Homeless receive support for longer

The length of support periods under the Commonwealth-State governments' Supported Accommodation Assistance Program (SAAP) has been increasing, according to a report released today by the Australian Institute of Health and Welfare (AIHW).

The SAAP program provides support and accommodation for people who are homeless or at risk of homelessness.

The SAAP annual report, compiled by the AIHW, shows that in 1996-97 around 45% of support periods lasted 2 days or less, with a median support period of 4 days. In 1999-00, 38% of support periods lasted 2 days or less, with a median support period of 6 days.

Combined Commonwealth and State/Territory government funding in 1999-00 for the SAAP program was $245.5 million, up 5% in real terms since 1996-97. Approximately 1200 SAAP agencies across Australia received $231.7 million, up 9% in real terms since 1996-97.

The Program assisted 90,000 clients last financial year, similar to previous years.

In 1999-00, 55% of clients were women. The average age of female clients was 30 years, while for men it was 32 years.

Eighteen per cent of female clients were from an Indigenous Australian background, and 13% from a non-English-speaking background. The corresponding figures for male clients were 9% and 9%.

Overall, the main reasons for seeking assistance were domestic violence (23%), relationship breakdown (12%), financial difficulties (11%) and eviction or previous accommodation ended (10%).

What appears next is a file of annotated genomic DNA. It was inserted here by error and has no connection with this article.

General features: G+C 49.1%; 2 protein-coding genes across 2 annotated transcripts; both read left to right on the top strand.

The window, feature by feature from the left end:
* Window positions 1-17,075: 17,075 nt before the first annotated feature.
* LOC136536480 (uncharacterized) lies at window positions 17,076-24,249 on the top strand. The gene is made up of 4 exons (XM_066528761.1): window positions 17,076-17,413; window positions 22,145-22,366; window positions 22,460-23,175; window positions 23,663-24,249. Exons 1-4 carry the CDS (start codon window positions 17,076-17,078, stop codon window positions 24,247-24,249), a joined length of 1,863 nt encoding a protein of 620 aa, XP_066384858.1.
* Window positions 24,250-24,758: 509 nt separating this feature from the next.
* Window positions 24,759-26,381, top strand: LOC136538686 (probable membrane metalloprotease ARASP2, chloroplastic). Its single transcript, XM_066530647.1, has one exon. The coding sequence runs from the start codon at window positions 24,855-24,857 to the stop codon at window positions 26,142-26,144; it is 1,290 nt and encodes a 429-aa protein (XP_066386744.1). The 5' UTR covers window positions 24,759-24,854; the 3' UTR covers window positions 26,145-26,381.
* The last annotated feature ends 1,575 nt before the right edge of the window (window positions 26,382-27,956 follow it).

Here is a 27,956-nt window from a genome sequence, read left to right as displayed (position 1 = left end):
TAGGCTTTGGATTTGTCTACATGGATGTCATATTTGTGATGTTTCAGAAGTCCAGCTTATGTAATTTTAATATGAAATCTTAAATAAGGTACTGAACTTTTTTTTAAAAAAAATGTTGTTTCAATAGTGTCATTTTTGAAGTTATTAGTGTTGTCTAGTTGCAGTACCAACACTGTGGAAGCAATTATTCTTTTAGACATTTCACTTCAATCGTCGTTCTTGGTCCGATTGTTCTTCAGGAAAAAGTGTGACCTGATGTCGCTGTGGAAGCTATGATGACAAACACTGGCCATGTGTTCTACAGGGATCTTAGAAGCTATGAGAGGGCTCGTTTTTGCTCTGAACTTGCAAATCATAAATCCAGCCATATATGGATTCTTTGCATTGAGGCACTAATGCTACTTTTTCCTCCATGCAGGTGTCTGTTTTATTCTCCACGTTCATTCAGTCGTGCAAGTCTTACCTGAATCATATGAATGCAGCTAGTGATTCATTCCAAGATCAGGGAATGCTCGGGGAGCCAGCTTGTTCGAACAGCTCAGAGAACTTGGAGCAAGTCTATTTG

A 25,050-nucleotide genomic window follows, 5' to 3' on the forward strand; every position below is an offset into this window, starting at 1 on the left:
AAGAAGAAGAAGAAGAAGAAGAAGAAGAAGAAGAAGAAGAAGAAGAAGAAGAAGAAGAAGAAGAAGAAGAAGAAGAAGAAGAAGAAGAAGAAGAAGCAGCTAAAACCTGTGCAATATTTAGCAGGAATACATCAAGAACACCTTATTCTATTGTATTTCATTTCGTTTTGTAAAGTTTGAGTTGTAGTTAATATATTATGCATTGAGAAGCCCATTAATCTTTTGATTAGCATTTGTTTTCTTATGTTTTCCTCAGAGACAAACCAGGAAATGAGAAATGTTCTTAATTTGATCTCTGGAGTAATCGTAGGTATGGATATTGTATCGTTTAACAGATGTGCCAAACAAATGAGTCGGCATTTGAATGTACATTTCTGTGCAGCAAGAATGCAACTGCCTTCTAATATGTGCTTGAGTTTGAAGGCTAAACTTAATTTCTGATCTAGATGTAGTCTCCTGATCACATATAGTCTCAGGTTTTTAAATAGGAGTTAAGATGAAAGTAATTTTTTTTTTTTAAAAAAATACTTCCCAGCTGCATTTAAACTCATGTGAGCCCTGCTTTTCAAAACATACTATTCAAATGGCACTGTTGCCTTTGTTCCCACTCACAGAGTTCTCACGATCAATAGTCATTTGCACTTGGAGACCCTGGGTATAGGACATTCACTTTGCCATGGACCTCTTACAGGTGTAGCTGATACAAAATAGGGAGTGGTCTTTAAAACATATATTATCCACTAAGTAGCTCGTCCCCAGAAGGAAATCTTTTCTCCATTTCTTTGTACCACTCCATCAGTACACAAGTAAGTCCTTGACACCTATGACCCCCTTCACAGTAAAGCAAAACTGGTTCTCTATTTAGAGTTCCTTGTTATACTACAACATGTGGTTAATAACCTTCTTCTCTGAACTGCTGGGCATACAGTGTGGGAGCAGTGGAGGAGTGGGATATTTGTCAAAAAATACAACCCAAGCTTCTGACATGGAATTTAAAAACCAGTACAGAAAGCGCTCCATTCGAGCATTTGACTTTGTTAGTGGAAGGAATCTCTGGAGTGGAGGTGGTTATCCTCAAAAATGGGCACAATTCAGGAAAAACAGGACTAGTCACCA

For women with children, 57% sought assistance because of domestic violence while for single women over 25 years of age the figure was 44%.

The main reason reported by men over 25 for seeking assistance was financial difficulty (around 20% of cases).

In 1999-00, 86% of all services requested by clients were provided to some extent, with an additional 6% of requests being referred to other service providers.

The types of support most often provided were housing services or accommodation (74% of periods of support), general support or advocacy (including living skills, assistance with legal issues, advice/information, retrieval of belongings, liaison on behalf of client) (72%), and 'other support' (meals, showers, laundry facilities, recreation, transport, etc.) (68%).


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